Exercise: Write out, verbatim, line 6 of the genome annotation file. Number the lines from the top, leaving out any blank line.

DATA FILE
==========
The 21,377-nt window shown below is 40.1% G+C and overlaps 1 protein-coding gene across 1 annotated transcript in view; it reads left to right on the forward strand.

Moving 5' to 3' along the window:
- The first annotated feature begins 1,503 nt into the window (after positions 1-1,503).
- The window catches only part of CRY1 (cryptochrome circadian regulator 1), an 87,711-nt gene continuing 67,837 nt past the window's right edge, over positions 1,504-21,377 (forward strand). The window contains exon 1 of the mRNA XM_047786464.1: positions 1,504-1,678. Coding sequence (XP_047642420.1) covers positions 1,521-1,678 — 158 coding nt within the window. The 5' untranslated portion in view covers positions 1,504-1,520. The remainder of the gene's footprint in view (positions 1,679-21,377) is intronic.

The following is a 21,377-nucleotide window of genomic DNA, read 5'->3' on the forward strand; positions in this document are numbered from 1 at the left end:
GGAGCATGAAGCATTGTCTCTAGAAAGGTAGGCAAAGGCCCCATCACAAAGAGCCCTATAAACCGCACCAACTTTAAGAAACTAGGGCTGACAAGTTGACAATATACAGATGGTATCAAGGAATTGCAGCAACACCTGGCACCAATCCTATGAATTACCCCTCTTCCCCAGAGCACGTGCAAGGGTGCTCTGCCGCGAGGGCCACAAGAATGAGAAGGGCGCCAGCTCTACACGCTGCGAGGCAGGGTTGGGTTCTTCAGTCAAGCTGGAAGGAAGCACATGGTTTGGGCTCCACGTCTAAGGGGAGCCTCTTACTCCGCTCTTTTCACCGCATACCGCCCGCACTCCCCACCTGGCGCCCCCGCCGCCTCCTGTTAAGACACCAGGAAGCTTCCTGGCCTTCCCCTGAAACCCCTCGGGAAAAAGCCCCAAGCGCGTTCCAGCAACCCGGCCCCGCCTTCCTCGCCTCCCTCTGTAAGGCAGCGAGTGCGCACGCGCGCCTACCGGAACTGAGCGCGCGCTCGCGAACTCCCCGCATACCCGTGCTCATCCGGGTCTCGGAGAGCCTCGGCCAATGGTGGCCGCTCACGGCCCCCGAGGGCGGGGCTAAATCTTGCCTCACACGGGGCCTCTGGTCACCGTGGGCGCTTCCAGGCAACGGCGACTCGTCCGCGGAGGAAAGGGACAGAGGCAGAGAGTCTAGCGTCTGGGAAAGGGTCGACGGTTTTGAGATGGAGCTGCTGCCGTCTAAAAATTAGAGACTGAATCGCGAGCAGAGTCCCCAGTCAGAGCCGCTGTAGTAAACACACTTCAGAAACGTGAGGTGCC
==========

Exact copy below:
GGAGCATGAAGCATTGTCTCTAGAAAGGTAGGCAAAGGCCCCATCACAAAGAGCCCTATAAACCGCACCAACTTTAAGAAACTAGGGCTGACAAGTTGACAATATACAGATGGTATCAAGGAATTGCAGCAACACCTGGCACCAATCCTATGAATTACCCCTCTTCCCCAGAGCACGTGCAAGGGTGCTCTGCCGCGAGGGCCACAAGAATGAGAAGGGCGCCAGCTCTACACGCTGCGAGGCAGGGTTGGGTTCTTCAGTCAAGCTGGAAGGAAGCACATGGTTTGGGCTCCACGTCTAAGGGGAGCCTCTTACTCCGCTCTTTTCACCGCATACCGCCCGCACTCCCCACCTGGCGCCCCCGCCGCCTCCTGTTAAGACACCAGGAAGCTTCCTGGCCTTCCCCTGAAACCCCTCGGGAAAAAGCCCCAAGCGCGTTCCAGCAACCCGGCCCCGCCTTCCTCGCCTCCCTCTGTAAGGCAGCGAGTGCGCACGCGCGCCTACCGGAACTGAGCGCGCGCTCGCGAACTCCCCGCATACCCGTGCTCATCCGGGTCTCGGAGAGCCTCGGCCAATGGTGGCCGCTCACGGCCCCCGAGGGCGGGGCTAAATCTTGCCTCACACGGGGCCTCTGGTCACCGTGGGCGCTTCCAGGCAACGGCGACTCGTCCGCGGAGGAAAGGGACAGAGGCAGAGAGTCTAGCGTCTGGGAAAGGGTCGACGGTTTTGAGATGGAGCTGCTGCCGTCTAAAAATTAGAGACTGAATCGCGAGCAGAGTCCCCAGTCAGAGCCGCTGTAGTAAACACACTTCAGAAACGTGAGGTGCC